Follow ACC Docket Online:  

Sexual Harassment in the US: Don’t Be a Trending Topic

HR Column
S exual harassment has long been an issue in the workplace. Recent scandals, however, have burst through the dam of silence and flooded the media, prompting a public discussion on the surging problem.

On October 5, the New York Times published a detailed article of sexual harassment claims against film producer Harvey Weinstein. A deluge followed, with approximately 57 women accusing Weinstein of sexual harassment or rape. Lawsuits followed, he was sacked from the board of his company, his wife left him, and the British Academy of Film and Television Arts (BAFTA) suspended his membership. Harvard University revoked his Du Bois medal, previously awarded for contributions to African-American culture. The British Film Institute stripped Weinstein of his fellowship. The Oscars expelled him, an investigation commenced in the United Kingdom, and the Producers Guild of America banned him for life.
Since Weinstein, at least 20 prominent men have faced sexual misconduct allegations, including Rep. Jeremy Durham and Roy Price, head of Amazon Studios. That number is rising daily thanks to the #MeToo movement, which encourages victims of sexual harassment and assault to step forward and name their offenders.

The rise in sexual harassment allegations can be disconcerting for HR and law departments. However, there is much that employers can do to reduce this risk in the workplace, and promote an environment of physical and emotional safety for employees.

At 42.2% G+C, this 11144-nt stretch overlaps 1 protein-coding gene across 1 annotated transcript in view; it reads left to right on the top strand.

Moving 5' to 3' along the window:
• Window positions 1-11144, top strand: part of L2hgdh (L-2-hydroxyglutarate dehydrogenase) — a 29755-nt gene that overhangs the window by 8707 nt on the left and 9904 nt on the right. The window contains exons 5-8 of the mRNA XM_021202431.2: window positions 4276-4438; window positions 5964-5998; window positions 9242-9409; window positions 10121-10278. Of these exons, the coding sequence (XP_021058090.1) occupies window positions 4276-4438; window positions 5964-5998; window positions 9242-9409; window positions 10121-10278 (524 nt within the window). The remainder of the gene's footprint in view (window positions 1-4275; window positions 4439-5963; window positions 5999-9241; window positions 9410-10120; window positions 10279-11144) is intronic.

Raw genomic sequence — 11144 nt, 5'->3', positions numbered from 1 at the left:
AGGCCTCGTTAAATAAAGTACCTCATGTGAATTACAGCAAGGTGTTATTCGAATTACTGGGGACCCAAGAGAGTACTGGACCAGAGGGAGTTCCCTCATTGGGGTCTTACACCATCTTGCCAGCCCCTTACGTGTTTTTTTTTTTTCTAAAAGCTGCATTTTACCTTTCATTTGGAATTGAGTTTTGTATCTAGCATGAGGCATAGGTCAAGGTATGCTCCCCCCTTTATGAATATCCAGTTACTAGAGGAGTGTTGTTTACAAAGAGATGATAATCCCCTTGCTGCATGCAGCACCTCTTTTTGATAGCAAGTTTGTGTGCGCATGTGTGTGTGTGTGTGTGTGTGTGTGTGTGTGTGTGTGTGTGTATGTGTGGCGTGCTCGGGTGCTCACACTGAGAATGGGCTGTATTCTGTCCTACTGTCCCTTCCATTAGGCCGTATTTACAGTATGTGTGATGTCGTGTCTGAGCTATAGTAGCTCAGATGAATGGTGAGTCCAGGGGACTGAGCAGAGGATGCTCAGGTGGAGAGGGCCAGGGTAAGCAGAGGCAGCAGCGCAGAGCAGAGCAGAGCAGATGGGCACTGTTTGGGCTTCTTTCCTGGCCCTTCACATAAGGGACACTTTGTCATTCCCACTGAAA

The stark reality

In 2016, the US Equal Employment Opportunity Commission (EEOC) convened a task force to evaluate harassment in the workplace. It found:
•    Sexual harassment persists because many employers do not clearly communicate that they will not tolerate harassment, nor do they sufficiently address the problem when it arises;
•    Employers have insufficient anti-harassment policies and fail to hold employees accountable under the policies they do have;
•    Employers are more focused on litigation prevention than on preventing harassment;
•    An estimated 75 percent of people who experienced harassment did not report it; and,
•    Harassment is costly. In 2015, the EEOC recovered US$125.5 million for harassment claims during its pre-litigation process, and an additional US$39 million in lawsuits involving harassment.
Harassment costs more than litigation fees. A 1994 Merit Systems Protection Board study estimated that over a two-year period, sexual harassment cost the government a total of US$327.1 million: US$24.7 million in related job turnover, US$14.9 million for sick leave, US$93.7 million in decreased productivity of for individuals, and US$193.8 million for workgroups.

Clarifying the boundaries

Sexual harassment violates Title VII of the US Civil Rights Act of 1964 and corresponding state and local laws. It can take two essential forms:

1. Quid pro quo harassment
Harassment committed by a person who can make formal employment actions, such as hiring and firing. An example is a manager who conditions a promotion on sexual favors.